Silverstone appeared in the comedy Book Club (2018), opposite Diane Keaton, Jane Fonda and Candice Bergen, playing the “domineering” daughter of a “skittish” widow reading Fifty Shades of Grey. The series American Woman, starred Silverstone as a woman discovering her own brand of independence amid the rise of second-wave feminism in the 1970. It aired for one season on the Paramount Network. To promote the series, she appeared on an episode of Lip Sync Battle with co-star Mena Suvari. She appeared in the horror film The Lodge, which premiered at the 2019 Sundance Film Festival.
Silverstone has two older siblings, a half-sister from her father’s previous marriage, Kezi Silverstone; and a brother, David Silverstone. She married her longtime boyfriend, rock musician Christopher Jarecki, in a beachfront ceremony at Lake Tahoe on June 11, 2005. After meeting outside a movie theater in 1997, the couple dated for eight years prior to their marriage. They got engaged about a year before their marriage, and Jarecki presented Silverstone with an engagement ring that had belonged to his grandmother. They lived in an eco-friendly Los Angeles house, complete with solar panels and an organic vegetable garden. Silverstone bought the house, shared with a “menagerie of rescued dogs”, in 1996. The couple separated in February 2018. In May 2018, she filed for divorce. In November 2018, the divorce was finalized.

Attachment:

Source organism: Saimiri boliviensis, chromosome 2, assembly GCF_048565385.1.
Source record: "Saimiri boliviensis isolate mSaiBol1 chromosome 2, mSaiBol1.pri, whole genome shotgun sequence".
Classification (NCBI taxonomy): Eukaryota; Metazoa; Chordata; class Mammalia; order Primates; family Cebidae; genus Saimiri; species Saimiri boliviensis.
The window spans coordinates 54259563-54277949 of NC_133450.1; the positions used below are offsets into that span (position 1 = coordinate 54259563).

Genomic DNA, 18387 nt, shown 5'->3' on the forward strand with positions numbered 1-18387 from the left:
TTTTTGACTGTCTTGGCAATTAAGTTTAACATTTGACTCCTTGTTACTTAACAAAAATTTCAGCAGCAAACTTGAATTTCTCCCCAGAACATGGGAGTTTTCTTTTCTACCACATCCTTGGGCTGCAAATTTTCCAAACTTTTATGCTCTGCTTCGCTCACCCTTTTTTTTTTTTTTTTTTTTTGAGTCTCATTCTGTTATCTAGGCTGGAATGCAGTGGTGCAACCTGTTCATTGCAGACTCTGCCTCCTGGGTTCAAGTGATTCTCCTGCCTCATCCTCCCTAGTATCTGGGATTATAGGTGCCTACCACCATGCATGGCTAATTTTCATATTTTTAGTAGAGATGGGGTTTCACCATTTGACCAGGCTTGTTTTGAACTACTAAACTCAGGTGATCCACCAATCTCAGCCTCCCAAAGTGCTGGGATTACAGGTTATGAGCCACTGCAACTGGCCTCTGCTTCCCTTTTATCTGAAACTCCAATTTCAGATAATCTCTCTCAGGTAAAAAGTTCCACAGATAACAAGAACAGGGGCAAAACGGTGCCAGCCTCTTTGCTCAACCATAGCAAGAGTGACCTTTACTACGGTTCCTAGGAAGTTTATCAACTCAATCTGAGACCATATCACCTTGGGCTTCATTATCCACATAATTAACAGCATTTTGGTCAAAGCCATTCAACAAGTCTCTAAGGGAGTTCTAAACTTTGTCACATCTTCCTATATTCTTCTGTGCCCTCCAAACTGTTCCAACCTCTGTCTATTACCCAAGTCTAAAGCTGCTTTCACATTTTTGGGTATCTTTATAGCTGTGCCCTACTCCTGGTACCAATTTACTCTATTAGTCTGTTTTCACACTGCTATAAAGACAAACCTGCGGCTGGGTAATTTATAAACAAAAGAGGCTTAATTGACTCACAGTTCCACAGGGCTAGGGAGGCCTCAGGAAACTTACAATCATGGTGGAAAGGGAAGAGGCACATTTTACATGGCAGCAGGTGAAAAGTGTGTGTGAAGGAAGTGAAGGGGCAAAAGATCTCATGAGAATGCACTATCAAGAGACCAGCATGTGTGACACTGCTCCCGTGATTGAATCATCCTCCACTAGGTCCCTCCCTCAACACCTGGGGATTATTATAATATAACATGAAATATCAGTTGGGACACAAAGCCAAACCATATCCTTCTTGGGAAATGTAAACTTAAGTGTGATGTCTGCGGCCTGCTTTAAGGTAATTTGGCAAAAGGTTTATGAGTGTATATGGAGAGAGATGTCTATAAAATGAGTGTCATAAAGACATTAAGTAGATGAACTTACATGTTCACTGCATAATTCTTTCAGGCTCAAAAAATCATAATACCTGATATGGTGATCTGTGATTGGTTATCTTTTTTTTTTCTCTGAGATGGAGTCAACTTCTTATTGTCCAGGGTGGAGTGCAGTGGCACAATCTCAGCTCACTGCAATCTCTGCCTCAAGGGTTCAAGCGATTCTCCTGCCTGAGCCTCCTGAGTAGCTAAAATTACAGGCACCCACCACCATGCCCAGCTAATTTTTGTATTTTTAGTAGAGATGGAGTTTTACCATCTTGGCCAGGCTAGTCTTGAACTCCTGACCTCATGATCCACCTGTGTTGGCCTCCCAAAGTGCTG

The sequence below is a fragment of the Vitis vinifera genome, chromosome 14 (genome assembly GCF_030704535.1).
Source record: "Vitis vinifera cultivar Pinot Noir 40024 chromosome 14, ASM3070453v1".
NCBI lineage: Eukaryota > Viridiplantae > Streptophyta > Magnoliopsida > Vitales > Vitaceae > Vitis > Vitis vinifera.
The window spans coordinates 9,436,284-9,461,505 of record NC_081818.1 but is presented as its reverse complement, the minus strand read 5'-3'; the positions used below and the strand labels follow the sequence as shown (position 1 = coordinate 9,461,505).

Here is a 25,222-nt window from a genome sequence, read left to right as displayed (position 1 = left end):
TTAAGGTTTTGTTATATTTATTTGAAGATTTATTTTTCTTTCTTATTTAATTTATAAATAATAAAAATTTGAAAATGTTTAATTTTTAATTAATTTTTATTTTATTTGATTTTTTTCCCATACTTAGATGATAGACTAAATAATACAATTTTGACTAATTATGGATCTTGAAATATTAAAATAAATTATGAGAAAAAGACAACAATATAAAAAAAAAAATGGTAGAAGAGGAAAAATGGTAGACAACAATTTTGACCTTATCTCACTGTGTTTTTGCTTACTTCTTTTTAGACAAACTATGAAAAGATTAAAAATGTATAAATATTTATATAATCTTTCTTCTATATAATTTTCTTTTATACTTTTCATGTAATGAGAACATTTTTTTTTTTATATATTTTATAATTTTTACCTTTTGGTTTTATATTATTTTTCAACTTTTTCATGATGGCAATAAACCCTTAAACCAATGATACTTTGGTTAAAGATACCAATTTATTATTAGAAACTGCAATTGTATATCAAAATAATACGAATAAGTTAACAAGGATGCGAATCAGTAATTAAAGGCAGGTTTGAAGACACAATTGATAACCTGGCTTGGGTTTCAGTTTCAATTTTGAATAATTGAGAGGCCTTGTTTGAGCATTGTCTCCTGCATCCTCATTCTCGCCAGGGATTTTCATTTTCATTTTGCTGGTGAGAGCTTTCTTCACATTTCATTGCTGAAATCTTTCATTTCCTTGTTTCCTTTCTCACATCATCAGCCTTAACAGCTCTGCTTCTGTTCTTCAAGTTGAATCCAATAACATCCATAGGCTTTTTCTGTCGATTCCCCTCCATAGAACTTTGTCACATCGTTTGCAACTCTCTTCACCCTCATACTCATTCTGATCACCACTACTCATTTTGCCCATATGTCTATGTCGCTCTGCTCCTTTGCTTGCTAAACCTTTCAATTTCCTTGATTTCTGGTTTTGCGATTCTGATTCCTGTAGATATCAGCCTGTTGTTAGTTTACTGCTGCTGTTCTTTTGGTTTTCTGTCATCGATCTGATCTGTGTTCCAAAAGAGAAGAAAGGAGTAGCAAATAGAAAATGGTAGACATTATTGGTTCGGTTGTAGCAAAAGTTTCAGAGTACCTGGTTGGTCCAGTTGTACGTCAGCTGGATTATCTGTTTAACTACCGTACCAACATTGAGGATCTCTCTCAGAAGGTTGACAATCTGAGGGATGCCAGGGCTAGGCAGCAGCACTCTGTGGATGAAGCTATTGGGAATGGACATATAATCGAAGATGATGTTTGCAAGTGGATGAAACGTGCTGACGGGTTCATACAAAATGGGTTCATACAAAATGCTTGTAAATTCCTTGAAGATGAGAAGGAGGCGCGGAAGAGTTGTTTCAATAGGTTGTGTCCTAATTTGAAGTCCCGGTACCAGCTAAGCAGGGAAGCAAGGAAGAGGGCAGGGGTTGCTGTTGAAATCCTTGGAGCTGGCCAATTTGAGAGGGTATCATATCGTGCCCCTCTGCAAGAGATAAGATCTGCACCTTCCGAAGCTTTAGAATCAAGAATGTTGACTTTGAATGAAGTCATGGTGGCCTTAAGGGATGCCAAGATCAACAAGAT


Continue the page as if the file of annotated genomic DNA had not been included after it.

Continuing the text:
In May 2011, Silverstone gave birth to a son, Bear.
Silverstone is noted for being an animal rights and environmental activist. She became a vegan in 1998 after attending an animal rights meeting, saying “I realized that I was the problem … I was an animal lover who was eating animals.” She has stated she struggled with childhood vegetarianism, stating “at eight years old it’s hard to stick to your guns – and so through the years I was always starting and stopping trying to be a vegetarian.”
In 2004, Silverstone was voted “Sexiest Female Vegetarian” by PETA. In 2007, Silverstone appeared nude in a print advertisement and 30-second commercial for PETA championing vegetarianism; the TV spot was subsequently pulled from the Houston, Texas market by Comcast Cable. In 2016, she posed nude in one of the group’s “I’d Rather Go Naked” anti-wool ads. Silverstone has set up a sanctuary for rescued pets in Los Angeles. In 2012, during the trial of Russian band Pussy Riot, she wrote a letter to Vladimir Putin asking that vegan meals be made available to all Russian prisoners.
In 2009, she appeared in “A Gaythering Storm”, a Funny or Die spoof Internet video parodying anti-same-sex marriage commercial “Gathering Storm”.
– Biography written by Wikipedia and edited by Alicia Silverstone Online